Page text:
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A Pastor’s Reflections: Family or Church First?

February 19, 2013


One of the challenges that pastors face is the dilemma of when to put family or church first. Many within the church never face this dilemma. When there is a church event or function it doesn’t really register in the minds of many, and if there is a scheduling conflict, family always comes first. If there’s a soccer game for one of the kids, well, they will miss the church picnic—there’s hardly a thought given to choosing one over the other. For the pastor, on the other hand, the dilemma appears quite regularly.

Unlike the member of the congregation, the minister typically has to be at most every church function. Unlike the member of the church, the pastor has many other duties to serve the church that will take him away from his family, such as session or consistory meetings, pastoral visits, counseling sessions, meetings of presbytery or classis, and meetings of general assembly or synod. In a number of these scenarios the tyranny of the urgent can also press in. The pastor will frequently face people who desperately need help immediately or the emergency session meeting comes without notice because a problem has quickly arisen in the church, and like a fire, is burning out of control. The pastor’s daughter may have a soccer game, and regrettably, the pastor will have to miss the game due to the scheduling conflict. The pressure upon the pastor in these scenarios is greater, I believe, than the layman’s job. It’s one thing to turn down a late-night meeting for work because money-making can wait. It’s entirely another thing to turn down an emergency counseling appointment with someone who has just lost a child to suicide. I liken the pastor’s calling to an ER doctor—sometimes time is of the essence in a way somewhat differently than for other vocations. So what is the pastor to do?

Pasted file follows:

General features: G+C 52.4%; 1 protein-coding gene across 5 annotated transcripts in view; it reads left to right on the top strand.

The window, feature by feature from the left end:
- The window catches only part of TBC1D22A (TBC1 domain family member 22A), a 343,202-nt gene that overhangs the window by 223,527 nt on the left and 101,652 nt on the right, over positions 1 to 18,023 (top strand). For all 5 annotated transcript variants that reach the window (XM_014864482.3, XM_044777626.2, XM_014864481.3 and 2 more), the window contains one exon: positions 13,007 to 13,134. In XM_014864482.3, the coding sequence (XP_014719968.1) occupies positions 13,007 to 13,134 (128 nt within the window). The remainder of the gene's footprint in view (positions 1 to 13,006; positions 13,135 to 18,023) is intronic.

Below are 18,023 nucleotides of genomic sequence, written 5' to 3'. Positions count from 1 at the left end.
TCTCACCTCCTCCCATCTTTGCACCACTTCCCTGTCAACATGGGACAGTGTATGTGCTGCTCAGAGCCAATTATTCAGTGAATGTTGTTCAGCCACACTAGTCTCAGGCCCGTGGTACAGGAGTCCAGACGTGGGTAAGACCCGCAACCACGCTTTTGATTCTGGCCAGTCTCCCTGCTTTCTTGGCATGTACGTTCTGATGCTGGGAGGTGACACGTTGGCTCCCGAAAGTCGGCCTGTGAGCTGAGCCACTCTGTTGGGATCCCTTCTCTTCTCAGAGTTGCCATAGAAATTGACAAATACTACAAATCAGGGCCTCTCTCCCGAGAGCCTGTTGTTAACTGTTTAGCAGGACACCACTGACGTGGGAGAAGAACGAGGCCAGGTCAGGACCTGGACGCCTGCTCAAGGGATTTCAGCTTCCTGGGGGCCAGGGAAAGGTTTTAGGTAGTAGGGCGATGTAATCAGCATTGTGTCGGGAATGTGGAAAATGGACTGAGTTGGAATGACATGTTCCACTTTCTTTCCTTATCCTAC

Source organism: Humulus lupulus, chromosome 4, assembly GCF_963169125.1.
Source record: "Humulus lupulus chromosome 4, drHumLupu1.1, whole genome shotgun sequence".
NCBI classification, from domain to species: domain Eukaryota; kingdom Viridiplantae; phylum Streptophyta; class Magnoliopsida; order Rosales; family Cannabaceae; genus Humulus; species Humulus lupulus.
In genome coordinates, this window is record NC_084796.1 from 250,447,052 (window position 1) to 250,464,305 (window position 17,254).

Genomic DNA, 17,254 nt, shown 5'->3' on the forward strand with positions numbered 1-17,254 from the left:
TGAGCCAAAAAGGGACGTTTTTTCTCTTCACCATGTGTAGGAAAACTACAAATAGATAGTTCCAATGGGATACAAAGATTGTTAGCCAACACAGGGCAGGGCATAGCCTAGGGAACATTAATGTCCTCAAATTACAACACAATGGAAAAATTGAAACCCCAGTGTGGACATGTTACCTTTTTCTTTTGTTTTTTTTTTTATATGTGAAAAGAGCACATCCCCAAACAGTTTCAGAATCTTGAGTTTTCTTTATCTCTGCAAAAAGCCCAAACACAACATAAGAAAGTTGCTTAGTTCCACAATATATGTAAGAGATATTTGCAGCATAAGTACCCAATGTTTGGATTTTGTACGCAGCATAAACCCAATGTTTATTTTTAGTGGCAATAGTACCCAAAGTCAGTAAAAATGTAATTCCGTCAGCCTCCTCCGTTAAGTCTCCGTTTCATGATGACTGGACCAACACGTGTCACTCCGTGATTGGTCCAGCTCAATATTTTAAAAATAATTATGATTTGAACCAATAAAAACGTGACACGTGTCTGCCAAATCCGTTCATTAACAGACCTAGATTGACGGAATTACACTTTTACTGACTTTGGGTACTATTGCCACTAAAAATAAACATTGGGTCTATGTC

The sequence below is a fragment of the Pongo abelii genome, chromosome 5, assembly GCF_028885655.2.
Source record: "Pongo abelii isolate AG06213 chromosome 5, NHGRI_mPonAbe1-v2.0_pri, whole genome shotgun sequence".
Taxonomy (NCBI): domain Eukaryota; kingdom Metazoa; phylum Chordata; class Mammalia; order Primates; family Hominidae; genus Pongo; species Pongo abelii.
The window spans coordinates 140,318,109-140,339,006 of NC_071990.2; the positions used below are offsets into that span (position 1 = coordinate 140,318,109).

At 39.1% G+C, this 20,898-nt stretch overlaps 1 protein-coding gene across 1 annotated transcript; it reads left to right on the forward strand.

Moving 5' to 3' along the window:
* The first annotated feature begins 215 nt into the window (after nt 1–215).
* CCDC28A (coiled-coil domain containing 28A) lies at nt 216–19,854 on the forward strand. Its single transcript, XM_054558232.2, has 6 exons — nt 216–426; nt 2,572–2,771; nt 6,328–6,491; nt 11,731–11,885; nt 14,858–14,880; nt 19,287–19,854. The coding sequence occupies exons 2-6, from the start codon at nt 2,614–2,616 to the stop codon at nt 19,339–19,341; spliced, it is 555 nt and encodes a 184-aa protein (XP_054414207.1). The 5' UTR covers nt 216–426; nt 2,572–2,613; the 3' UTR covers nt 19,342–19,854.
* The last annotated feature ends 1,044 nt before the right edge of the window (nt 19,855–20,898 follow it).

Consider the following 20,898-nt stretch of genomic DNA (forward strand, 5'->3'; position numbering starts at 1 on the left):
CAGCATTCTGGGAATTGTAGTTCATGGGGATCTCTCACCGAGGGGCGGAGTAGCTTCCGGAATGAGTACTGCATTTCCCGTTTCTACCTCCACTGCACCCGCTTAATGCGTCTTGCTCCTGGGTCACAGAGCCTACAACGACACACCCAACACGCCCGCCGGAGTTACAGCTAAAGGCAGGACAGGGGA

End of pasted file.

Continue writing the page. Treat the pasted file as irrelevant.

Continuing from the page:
First, the pastor needs to be acutely aware of the needs of his family and church. He can never assume that his family can suffer absence. There are too many pastors out there who have neglected their family to serve the church and have paid a costly price—it should be no surprise that PK’s (preacher’s kids) are some of the biggest hell-raisers out there—their fathers are seldom present. On the other hand, the pastorate, unlike other vocations, is a regular call to die to one’s self and to carry the cross of ministry—the pastorate involves sacrifice. The pastor’s family will undoubtedly have to sacrifice the presence and participation in family life in ways that other families in the church will not. Given the challenges of the pastorate, I have heard on numerous occasions, and I have asked the question myself, candidates for the ministry asked: “Is your wife supportive of your pursuit of ordained ministry?” If the wife is unwilling to sacrifice, then a man’s ministry is usually hobbled from the outset and often doomed.

Second, you and your wife should discuss and prioritize your schedule regularly. Do not assume that everything is ok at home and that you can always run off to minister to others. If you make this assumption you can quickly find yourself coming home to a house in tatters and have to take a leave of absence or even demit the ministry to tend to your wife and children. I have seen this happen multiple times. If you don’t take care of the church under your roof, chances are your family and your ministry will suffer.

Third, as a member of the church, be mindful of the pressures that are placed upon the pastor and his family. Ensure that he is able to spend quality time with them. Does the pastor have adequate time for vacation? Does he have the finances to get away? It just might be necessary to tell your pastor, “We’ll be fine—you need to go to your son’s baseball game and spend some time with your family.” There will always be church fellowships and meals, but the window of opportunity for a pastor to minister to his own children is a narrow one.

In the end, setting priorities calls for wisdom, but there is a sense in which the pastor must put his family first. If his own house is not in order, then he will be unable to minister to others.